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Guest posted a topic in TopicsWASHINGTON (Reuters) - The United States will end in January 2019 a special status given to 5,300 Nicaraguan immigrants that protects them from deportation, senior Trump administration officials said on Monday. A U.S. flag flutters over top of the skyline of New York (R) and Jersey City (L), as seen from Bayonne, New Jersey, August 6, 2011. REUTERS/Gary Hershorn They also said the program known as Temporary Protected Status, or TPS, would be extended until July 2018 for about 86,000 Honduran immigrants, but added it could then be terminated. The decision to end TPS for Nicaraguans is part of President Donald Trump’s broader efforts to tighten restrictions on immigration.Hundreds of thousands of illegal immigrants from across Central America live and work in the United States, but some are protected from the threat of deportation under the TPS program. Thousands from both Nicaragua and Honduras were given the special status in 1999 after Hurricane Mitch devastated Central America. In all, TPS protects more than 300,000 people from nine countries living in the United States. Trump’s administration was faced with a Monday deadline to announce its decision on Nicaragua and Honduras. Critics have complained the TPS program allows participants to repeatedly extend their stays in 6-month to 18-month increments in case of a natural disaster, civil strife or other emergencies in their homelands. In the case of Nicaragua, acting Homeland Security Secretary Elaine Duke decided the conditions caused by Hurricane Mitch “no longer exist, and thus, under the applicable statute, the current TPS designation must be terminated,” the Department of Homeland Security (DHS) said in a statement. The TPS for thousands of Nicaraguans was due to expire on Jan. 5, 2018, but it was delayed by 12 months “to allow for an orderly transition.” Read more:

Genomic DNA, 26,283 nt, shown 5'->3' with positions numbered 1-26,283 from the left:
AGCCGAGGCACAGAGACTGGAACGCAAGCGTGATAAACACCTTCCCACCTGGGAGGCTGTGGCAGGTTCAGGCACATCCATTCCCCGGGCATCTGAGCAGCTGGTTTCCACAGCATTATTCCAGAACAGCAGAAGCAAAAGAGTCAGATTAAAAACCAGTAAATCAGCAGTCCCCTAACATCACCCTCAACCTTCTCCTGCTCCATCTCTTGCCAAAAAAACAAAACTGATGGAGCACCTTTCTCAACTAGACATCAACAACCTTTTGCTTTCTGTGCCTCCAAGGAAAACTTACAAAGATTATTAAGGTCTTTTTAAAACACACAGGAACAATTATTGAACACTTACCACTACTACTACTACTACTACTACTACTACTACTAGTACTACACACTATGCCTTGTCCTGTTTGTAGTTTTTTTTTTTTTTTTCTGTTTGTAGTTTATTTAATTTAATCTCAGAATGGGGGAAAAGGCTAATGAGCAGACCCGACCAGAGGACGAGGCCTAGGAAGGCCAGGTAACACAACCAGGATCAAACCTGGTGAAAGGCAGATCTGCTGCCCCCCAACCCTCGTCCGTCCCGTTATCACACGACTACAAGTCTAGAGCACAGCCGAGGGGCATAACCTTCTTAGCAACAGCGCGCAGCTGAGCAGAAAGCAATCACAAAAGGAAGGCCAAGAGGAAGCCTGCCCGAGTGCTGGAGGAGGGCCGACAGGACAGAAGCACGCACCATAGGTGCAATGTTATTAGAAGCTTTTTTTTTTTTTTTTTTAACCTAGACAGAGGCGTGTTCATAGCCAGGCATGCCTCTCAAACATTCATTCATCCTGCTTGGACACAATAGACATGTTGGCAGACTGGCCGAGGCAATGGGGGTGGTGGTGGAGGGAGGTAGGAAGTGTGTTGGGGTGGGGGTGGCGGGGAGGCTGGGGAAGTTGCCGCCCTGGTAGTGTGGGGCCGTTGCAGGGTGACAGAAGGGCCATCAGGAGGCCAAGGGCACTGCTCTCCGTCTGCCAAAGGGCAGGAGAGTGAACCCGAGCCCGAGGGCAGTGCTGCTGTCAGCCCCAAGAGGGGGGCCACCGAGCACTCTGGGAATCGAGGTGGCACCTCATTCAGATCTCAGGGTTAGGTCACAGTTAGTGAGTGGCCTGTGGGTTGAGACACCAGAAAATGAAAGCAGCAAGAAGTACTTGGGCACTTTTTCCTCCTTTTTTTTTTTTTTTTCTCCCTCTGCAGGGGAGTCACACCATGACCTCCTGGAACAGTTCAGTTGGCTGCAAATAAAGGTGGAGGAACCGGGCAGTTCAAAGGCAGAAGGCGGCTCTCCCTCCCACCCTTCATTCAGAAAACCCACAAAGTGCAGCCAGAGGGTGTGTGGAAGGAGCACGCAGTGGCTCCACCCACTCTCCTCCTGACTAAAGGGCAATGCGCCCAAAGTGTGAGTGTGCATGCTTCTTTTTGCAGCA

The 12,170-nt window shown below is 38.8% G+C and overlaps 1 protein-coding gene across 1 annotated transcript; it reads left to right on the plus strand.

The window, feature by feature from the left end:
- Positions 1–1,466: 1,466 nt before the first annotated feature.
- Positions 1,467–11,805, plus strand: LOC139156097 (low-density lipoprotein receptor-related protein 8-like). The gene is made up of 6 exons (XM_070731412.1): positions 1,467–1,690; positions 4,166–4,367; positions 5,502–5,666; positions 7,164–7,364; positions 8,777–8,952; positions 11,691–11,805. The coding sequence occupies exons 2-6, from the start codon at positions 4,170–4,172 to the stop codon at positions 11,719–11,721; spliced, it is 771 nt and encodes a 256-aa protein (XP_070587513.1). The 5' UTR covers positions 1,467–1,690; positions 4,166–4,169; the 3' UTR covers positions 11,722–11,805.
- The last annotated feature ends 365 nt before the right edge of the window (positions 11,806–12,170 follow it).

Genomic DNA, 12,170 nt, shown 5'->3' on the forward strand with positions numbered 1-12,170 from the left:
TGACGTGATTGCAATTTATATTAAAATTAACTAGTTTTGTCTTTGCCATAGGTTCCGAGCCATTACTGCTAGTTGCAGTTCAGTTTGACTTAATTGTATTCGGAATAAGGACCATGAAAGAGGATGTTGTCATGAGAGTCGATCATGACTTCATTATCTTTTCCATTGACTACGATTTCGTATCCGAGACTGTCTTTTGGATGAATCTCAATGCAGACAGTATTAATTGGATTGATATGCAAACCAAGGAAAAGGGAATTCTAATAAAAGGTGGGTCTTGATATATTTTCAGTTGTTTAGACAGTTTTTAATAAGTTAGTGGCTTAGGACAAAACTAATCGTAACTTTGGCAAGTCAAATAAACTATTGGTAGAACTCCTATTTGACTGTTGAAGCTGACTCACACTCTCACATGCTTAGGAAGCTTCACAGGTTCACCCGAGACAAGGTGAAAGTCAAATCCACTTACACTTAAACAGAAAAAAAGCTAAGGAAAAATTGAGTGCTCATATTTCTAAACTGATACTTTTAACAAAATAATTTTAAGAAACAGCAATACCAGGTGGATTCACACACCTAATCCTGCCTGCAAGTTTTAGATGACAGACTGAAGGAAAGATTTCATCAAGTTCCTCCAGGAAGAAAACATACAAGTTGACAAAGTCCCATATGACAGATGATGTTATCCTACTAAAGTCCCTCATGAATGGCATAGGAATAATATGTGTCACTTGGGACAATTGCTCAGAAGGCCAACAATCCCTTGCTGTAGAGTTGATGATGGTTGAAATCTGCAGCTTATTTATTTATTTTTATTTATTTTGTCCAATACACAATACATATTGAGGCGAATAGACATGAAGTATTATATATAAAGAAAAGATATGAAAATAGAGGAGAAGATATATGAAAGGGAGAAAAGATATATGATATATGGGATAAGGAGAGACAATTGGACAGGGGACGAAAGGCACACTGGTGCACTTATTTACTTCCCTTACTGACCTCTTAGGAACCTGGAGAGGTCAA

Guest posted a topic in Jehovah’s Witnesses's TopicsBAGUIO CITY—Jehovah’s Witnesses (JW) in the Philippines have asked the Department of Foreign Affairs (DFA) to intercede on behalf of Filipinos who face arrest or deportation in Russia for belonging to their faith. The Watchtower Bible and Tract Society of the Philippines, the legal and corporate arm of JW, made the appeal when it met DFA officials this week on behalf of more than 8,000 Filipino Jehovah’s Witnesses in Russia. Hundreds of Jehovah’s Witnesses in Russia are affected by a warning issued by the Russian prosecutor general about what it described as the JW’s “extremist activities.” The law, enforced in 2002, bars “public and religious associations or any other organizations, or of mass media, or natural persons [from undertaking activities]… aimed at the forcible change of the foundations of the constitutional system and the violation of the integrity of the Russian Federation.” The prohibition covers religious activities that impart “propaganda of the exclusiveness, superiority or deficiency of individuals on the basis of their attitude to religion, social, racial, national, religious or linguistic identity.” The warning was directed at the Administration Center of Jehovah’s Witnesses in Russia, following the seizure and liquidation of pocket groups of JW congregations recently. The center serves as JW’s national headquarters in Russia. Dean Jacek, spokesperson of JW in the Philippines, said they filed a formal protest against Russia at the European Court of Human Rights and the United Nations Human Rights Committee. He said the rule may be used to “freeze the Watch Tower Society’s assets” and confiscate office properties and all Kingdom Halls in Russia. Russia recently banned JW publications, including Bibles, which do not incite to violence, he said. “We are not engaged in any extremist activity. We simply want to freely carry out our worship and our Bible education work peacefully,” he said. —GOBLETH MOULIC